Everyone Loves A Robotic Infant, Right You Guys?

05.11.11 7 years ago 4 Comments

Oh yeah, yeah, the kids love it.

For anyone curious enough about the learning curriculum over at Osaka University, look no further than this image post here, to see what they’re all about. Basically, the only thing that their big brains ever work on are terrifying robot babies and I’m afraid to say that it looks like the night terrors won’t be ending anytime soon. In their most recent attempt to drill a nightmare into your head, Osaka University will soon be unveiling two, that’s right two, godforsaken musculoskeletal infant robots, at this year’s ICRA.

The smaller of the two infants is Pneuborn-7II, built to replicate the size of a 7 month old, while its larger sibling, Pneuborn-13, is the size of an average 13 month old. And like the Bible’s Cain and Abel, the two robot infants knew there could be only one. Though similar in construction, the bots were built for two separate functions, to study motor development and the other, skeletal development while learning to walk. Both are scheduled to learn how to break into apartments sometime next week.

Pneuborn-7II was built to study the relationship between motor development and embodiment. It is 80cm (31″) tall, weighs 5.4kg (11.9 lbs), and has 26 degrees of freedom actuated by 19 pneumatic muscles. Notably, the robot’s spine has three pitch and yaw joints that allow it to rotate, flex, and extend. It is fully autonomous, containing a micro controller, battery, air valves, and an air source (compressed C02 cartridge bottle). [PlasticPals]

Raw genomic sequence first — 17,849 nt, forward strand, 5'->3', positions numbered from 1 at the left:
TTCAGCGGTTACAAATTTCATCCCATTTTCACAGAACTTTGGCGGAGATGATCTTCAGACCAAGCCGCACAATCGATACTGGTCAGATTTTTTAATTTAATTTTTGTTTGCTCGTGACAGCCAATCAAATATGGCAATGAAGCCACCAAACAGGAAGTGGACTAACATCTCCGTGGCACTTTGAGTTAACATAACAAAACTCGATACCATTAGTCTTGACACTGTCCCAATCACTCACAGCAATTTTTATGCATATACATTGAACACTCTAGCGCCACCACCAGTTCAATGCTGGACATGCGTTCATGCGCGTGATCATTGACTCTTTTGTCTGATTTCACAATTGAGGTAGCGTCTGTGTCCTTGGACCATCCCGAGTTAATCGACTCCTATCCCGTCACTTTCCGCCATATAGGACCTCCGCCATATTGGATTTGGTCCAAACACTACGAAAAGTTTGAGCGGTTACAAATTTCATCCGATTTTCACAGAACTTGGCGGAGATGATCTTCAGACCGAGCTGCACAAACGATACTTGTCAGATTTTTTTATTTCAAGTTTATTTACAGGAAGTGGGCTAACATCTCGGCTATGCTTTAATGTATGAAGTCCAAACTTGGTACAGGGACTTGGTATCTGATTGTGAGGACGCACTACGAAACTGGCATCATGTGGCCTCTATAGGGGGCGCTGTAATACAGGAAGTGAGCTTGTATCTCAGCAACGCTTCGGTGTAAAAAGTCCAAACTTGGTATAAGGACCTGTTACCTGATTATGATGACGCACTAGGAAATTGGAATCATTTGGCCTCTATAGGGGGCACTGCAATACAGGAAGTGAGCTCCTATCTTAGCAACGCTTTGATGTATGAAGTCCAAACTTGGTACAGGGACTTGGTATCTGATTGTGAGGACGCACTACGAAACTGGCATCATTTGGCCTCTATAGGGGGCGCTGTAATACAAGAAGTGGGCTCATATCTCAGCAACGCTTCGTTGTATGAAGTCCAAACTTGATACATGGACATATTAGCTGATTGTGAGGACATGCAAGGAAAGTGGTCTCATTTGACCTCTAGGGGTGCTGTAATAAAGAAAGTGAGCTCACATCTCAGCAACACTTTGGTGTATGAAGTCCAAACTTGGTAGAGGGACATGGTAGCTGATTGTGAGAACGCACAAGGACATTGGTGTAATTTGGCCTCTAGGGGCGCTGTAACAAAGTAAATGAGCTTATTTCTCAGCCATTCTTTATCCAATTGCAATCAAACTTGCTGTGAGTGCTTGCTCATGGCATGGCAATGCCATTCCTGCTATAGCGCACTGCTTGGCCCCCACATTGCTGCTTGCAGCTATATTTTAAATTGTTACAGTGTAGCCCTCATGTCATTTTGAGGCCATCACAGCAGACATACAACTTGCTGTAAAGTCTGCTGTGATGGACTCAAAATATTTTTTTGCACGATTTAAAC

More terrifying photos with upset children after the jump:

Pneuborn-13 models a 13 month old infant, and was developed to study the effect the musculoskeletal structure itself has on the emergence of bipedal walking. As a result, its 18 pneumatic muscles are concentrated in its ankle, knee, and hip joints. It measures 75cm (29.5″) tall, weighs 3.9kg (8.5 lbs), and has 21 degrees of freedom. Like Pneuborn-7II it is wholly autonomous, and has a similar skeletal structure, but it doesn’t have an actuated spinal column. The robot is able to hold a standing posture and can make stepping motions. [PlasticPals]

By utilizing a learning algorithm, researchers have already been successful in getting Pneuborn-7II to crawl forward -and it’s because of technological leaps like this that I continue to deadbolt the front door at night. First it’s crawling, next thing you know Pneuborn-13 is using your credit card to purchase a katana over the internet. I’m just raising awareness.

Well at least they love cookies.

Annnd for my next trick: complete planetary takeover!

Babies are available in 3 sizes: Stoked, Chill or Emo.

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